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Appendix 3. On the Fountain, Sexual Mischief, and the Migration of Reapers
The fountain or well was one of the few places where a woman might encounter an unrelated man and consequently a likely locus for sexual mischief: see Richardson, pp. 179-180 on Homeric Hymn to Demeter 98 f. Hesiod’s κρήνη may well be a sexual detail, not merely a topographical one. In demotic song the βρύση, as it is called, is the commonest rendezvous point for the sexes. Marriage proposals and even seductions are said to occur here.  (In fact, until recently village etiquette discouraged nubile women from going to the village well or fountain except in a group.) In many stories the Neraides—the archetypal seductresses of popular tradition—make their aquatic epiphanies before the βρύση and tempt and even harm men.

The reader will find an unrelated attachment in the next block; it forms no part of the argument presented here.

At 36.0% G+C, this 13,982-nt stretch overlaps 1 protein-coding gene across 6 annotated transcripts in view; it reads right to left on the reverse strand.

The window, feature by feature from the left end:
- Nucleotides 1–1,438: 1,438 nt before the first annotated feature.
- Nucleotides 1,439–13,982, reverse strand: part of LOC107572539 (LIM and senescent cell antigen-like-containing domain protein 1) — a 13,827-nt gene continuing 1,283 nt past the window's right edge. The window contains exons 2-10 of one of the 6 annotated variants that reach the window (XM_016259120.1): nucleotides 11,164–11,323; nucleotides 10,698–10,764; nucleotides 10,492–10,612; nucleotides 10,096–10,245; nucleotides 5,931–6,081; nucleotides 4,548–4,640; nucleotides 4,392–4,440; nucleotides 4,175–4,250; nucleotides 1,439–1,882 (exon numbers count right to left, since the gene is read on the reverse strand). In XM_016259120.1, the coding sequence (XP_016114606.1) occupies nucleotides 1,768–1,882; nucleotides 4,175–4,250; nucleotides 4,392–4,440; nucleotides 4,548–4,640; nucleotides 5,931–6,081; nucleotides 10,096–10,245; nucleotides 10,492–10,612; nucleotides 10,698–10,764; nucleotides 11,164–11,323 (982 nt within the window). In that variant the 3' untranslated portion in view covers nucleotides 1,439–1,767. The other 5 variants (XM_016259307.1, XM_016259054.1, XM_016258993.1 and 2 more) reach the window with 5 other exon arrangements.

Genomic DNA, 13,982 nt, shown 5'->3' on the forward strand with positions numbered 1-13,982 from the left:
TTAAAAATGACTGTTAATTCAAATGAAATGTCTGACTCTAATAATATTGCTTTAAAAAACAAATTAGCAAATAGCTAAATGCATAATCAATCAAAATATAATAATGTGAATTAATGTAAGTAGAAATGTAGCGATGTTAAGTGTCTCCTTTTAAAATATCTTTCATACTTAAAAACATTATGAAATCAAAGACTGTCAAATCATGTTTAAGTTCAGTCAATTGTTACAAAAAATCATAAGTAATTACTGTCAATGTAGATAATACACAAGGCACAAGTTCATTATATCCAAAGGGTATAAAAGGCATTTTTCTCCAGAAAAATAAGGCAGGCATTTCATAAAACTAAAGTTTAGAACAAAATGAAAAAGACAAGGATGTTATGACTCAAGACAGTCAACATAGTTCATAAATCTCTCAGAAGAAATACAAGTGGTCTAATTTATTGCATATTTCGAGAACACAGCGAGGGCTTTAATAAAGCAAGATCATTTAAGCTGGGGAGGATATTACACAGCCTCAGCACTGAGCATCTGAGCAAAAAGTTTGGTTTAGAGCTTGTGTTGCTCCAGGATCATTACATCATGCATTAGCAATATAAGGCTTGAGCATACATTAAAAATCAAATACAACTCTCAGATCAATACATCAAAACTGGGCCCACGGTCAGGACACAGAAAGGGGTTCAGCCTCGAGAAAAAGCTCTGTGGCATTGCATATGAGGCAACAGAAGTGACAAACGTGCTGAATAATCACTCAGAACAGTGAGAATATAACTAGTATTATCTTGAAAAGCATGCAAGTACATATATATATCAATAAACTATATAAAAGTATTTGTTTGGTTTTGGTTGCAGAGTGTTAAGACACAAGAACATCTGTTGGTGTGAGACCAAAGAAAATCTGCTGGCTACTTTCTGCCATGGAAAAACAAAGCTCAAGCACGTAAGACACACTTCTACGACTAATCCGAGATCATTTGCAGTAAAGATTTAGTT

Hesiod’s κρήνη may, incidentally, be further evidence for the migration of reapers, since travellers would naturally stop at a spring for rest and refreshment: Iliad 2.305 f.; Odyssey 6. 291 f., 9.140 f., 17.204 f., 13.102 f.; Homeric Hymn to Demeter 98-100.
[ back ] 1. Also cf. Richardson 1986. 64-65.
[ back ] 2. As do the Lamies: cf. Stewart 1990. passim.